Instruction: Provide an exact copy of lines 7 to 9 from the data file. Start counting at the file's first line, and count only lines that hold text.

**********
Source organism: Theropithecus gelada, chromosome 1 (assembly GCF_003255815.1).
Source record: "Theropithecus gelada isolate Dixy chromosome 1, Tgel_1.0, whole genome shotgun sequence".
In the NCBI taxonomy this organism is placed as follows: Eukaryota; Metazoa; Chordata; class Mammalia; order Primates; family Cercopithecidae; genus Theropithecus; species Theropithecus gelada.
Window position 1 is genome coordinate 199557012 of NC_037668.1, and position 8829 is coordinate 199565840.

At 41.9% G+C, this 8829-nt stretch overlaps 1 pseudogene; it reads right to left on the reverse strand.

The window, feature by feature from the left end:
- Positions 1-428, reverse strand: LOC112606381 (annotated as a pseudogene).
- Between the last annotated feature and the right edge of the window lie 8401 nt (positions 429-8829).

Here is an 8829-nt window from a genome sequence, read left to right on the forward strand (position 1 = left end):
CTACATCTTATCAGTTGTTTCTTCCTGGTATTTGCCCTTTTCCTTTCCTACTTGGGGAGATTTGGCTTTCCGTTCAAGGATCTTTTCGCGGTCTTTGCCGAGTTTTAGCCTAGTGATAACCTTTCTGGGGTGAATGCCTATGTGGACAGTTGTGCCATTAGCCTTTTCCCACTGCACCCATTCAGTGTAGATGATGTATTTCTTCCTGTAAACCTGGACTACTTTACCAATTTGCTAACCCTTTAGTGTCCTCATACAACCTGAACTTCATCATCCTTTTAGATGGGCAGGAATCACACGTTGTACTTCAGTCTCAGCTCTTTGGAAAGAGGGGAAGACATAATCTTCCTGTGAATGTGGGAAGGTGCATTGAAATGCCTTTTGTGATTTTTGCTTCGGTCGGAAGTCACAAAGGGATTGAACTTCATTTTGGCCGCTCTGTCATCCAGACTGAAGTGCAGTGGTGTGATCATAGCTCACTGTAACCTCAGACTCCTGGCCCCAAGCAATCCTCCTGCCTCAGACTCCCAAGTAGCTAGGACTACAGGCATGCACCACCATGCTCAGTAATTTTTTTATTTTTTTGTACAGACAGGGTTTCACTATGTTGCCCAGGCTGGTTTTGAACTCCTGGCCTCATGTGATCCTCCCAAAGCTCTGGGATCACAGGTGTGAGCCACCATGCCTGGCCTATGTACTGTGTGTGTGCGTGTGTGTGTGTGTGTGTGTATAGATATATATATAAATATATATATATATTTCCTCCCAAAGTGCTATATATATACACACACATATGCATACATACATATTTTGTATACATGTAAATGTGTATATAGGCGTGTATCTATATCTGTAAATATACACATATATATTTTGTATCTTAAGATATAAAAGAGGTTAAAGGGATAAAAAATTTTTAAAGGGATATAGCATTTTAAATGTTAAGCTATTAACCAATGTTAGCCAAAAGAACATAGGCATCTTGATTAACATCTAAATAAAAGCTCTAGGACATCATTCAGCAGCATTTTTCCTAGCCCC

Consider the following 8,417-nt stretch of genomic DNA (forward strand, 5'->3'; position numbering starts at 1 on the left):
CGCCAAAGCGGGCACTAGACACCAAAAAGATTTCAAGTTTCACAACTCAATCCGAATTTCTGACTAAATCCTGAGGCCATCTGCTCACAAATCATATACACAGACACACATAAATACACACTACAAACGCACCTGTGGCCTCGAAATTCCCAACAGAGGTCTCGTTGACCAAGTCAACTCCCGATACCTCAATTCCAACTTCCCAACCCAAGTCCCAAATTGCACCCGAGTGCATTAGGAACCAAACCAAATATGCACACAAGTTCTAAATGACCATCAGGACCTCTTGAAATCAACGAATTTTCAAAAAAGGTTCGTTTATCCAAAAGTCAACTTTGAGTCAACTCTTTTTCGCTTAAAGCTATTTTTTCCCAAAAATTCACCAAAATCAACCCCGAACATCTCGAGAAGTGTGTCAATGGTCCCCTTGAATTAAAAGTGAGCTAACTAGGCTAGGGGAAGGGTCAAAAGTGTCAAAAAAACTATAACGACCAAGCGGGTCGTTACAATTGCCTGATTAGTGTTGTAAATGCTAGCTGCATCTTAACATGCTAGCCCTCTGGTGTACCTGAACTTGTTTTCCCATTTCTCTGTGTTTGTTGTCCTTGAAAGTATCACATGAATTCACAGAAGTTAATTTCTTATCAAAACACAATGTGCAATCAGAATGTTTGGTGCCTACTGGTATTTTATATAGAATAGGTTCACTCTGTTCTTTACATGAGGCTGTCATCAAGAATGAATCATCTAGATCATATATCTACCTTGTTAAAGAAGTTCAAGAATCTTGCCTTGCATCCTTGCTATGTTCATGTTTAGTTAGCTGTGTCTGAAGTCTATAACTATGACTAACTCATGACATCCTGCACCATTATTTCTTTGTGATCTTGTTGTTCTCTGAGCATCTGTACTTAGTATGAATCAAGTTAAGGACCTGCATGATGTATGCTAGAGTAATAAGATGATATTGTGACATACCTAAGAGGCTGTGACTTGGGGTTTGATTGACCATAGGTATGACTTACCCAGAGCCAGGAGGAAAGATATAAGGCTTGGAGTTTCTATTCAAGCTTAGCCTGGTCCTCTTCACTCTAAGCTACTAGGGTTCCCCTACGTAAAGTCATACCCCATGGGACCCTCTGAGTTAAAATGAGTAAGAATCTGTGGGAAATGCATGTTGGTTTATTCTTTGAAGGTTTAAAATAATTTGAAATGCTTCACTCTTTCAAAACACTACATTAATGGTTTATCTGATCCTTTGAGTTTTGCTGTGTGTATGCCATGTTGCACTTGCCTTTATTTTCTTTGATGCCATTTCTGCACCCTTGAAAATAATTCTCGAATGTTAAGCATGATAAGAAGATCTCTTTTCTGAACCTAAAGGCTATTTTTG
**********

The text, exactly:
- Positions 1-428, reverse strand: LOC112606381 (annotated as a pseudogene).
- Between the last annotated feature and the right edge of the window lie 8401 nt (positions 429-8829).

Here is an 8829-nt window from a genome sequence, read left to right on the forward strand (position 1 = left end):